What I Did on My Summer Vacation – Part 2

By John Conway | September 18, 2009 11:47 am

Travel is broadening, and in particle physics we get to do a lot of it. In July, having temporarily settled my father into a nursing home after being hospitalized (the subject of my last post, Part 1), I was able to meet my commitment to travel to Krakow, Poland, to give a plenary talk on the search for the Higgs boson at the annual Europhysics conferenceheld at the Jagiellonian University there (where Copernicus studied for four years, 1491-1495).

Central Krakow emerged from World War II, which began nearly exactly 70 years ago, nearly unscathed. The central square is one of the more beautiful in Europe, similar in a way to that of Prague. But it was hard to avoid waling there without imagining what it must have looked like during the war, occupied by German soldiers who had made Krakow the center of their regional government during the war.

From the square one can take tours in little golf-cart-like jitneys, and see some of the interesting historical sites, including the Jewish Quarter (Kazimierz) and Schindler’s famous enamelware factory. Some of the apartment buildings in Kazimierz are still in the state they were at the end of the war, a rather grim reminder of the central role Krakow played in the Holocaust.


From Krakow one can take day trips to a number of interesting places, and we visited the spectacular salt mines of Wielicka, a UNESCO World Heritage site, which have amazing, huge rooms carved out of the rock.

But there was another interesting place to tour that we were hesitant about – Auschwitz. Others who took the tour came back saying that it was well worth the journey, over an hour by bus each way, but tended not to say much more about it…hmmm.

So on our last free day we took the plunge, signed up for the tour, and went. The bus traveled through quite rural countryside on two-lane roads, past farms and villages, roughly following the Vistula river, until reaching the town of Oswiecim, which the Germans called Auschwitz.

There are in fact two concentration camps there, called Auschwitz and Birkenau, the latter actually being Auschwitz II. Birkenau is twenty times larger than the original camp, which was in fact a Polish army installation before the war. Auschwitz I was turned into a labor camp by the Germans shortly after the start of the war, and tens of thousands lost their lives there, working in nearby armaments factories, and on the construction of the Birkenau camp, starving to death on a 500-calorie-a day diet, or in the original gas chamber there.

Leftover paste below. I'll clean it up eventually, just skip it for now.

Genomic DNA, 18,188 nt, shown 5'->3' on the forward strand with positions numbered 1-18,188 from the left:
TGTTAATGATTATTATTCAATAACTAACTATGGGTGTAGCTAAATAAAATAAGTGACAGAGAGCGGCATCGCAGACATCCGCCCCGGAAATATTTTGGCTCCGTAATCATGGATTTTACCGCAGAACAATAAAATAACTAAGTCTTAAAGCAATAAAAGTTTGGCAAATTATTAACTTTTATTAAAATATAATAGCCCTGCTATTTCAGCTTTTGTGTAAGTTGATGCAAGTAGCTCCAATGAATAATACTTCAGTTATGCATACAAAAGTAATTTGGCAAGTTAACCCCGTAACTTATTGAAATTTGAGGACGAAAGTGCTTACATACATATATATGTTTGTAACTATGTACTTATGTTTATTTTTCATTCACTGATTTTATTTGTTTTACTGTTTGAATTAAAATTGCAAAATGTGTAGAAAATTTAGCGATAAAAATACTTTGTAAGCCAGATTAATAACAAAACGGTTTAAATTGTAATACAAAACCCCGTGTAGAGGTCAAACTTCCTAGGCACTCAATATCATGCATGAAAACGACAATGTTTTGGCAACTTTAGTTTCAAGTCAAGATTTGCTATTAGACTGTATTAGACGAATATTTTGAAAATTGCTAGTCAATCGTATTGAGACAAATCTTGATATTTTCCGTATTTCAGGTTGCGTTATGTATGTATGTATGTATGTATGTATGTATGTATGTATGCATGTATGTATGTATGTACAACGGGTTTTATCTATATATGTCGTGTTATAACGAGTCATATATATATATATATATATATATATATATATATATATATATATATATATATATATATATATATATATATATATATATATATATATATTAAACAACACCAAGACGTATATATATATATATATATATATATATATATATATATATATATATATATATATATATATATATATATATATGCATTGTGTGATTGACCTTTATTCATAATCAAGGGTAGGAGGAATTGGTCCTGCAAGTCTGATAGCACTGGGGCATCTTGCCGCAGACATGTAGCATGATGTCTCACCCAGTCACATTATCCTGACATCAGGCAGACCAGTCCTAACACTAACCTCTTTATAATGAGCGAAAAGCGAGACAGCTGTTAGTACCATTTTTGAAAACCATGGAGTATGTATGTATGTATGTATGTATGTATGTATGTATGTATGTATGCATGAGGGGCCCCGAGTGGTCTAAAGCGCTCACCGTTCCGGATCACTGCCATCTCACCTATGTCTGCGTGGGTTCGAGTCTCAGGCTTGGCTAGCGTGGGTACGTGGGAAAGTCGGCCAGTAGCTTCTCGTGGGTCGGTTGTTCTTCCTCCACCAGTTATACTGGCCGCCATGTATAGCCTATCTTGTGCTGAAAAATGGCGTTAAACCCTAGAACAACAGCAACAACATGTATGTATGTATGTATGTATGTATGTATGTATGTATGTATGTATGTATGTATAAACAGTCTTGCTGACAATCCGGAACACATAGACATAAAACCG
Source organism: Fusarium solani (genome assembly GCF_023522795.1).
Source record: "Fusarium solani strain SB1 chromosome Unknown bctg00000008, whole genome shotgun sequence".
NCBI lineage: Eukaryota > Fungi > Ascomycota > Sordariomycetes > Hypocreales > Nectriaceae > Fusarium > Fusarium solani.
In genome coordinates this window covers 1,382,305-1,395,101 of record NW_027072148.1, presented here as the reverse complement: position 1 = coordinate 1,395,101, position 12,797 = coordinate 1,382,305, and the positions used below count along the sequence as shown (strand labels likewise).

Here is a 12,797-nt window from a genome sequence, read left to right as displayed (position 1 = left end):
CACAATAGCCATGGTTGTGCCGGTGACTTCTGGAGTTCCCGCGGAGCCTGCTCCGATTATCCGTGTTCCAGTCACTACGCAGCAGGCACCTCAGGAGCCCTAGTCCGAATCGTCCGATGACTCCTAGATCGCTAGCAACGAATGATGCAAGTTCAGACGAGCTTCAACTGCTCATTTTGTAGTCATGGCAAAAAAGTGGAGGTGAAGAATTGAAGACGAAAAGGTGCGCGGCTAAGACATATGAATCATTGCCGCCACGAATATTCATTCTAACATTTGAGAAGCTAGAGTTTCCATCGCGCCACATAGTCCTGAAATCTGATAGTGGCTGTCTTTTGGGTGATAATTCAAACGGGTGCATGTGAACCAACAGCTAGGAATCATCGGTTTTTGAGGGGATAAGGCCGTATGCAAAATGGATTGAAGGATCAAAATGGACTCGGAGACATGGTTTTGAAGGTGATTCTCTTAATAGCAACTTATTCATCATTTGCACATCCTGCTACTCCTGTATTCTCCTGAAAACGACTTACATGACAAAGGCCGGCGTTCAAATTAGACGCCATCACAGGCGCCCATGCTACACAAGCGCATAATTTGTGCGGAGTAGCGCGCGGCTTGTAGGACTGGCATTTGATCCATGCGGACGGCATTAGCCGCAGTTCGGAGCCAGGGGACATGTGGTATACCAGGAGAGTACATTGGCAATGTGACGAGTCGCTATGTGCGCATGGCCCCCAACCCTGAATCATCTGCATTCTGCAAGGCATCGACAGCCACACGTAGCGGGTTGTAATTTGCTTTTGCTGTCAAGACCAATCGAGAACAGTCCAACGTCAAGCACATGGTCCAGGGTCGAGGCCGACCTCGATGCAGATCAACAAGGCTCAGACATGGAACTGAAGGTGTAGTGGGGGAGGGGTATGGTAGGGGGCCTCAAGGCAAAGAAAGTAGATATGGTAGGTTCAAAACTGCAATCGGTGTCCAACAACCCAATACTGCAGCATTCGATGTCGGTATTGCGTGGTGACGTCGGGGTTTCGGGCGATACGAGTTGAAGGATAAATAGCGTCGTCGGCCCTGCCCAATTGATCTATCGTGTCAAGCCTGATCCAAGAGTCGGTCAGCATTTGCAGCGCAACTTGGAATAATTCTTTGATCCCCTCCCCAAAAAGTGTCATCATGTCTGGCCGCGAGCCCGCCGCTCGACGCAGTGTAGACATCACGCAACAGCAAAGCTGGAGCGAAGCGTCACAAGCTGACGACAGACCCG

The camps are still plainly visible from the air, as you can see in the photo. Auschwitz I is now a museum and living memorial to those who died there. Our tour of the museum included rooms filled with the personal effects taken from the prisoners: shoes, clothing, eyeglasses, and, perhaps most shockingly, human hair, which was used to make clothing for the German army. It’s actually hard to write about this, forcing myself to remember touring the housing blocks and the infamous Block 11, where, as an experiment, the SS first tested Cyclon B as a means of mass murder on 600 Soviet prisoners of war and 250 sick Poles.

After touring the museum, we went a few kilometers to Birkenau. The entry to the camp, along the rail line through the brick block house, is the same as the entry was for over a million people who were murdered there, predominantly Jews (most from Hungary), but also Gypsies. In late 1944 and early 1945, the fleeing Germans tried to destroy as much of the camp as they could, blowing up the crematoria and burning the wooden barracks, leaving only the brick chimneys standing behind the once-electrified barbed wire fences. The pictures we took say it all.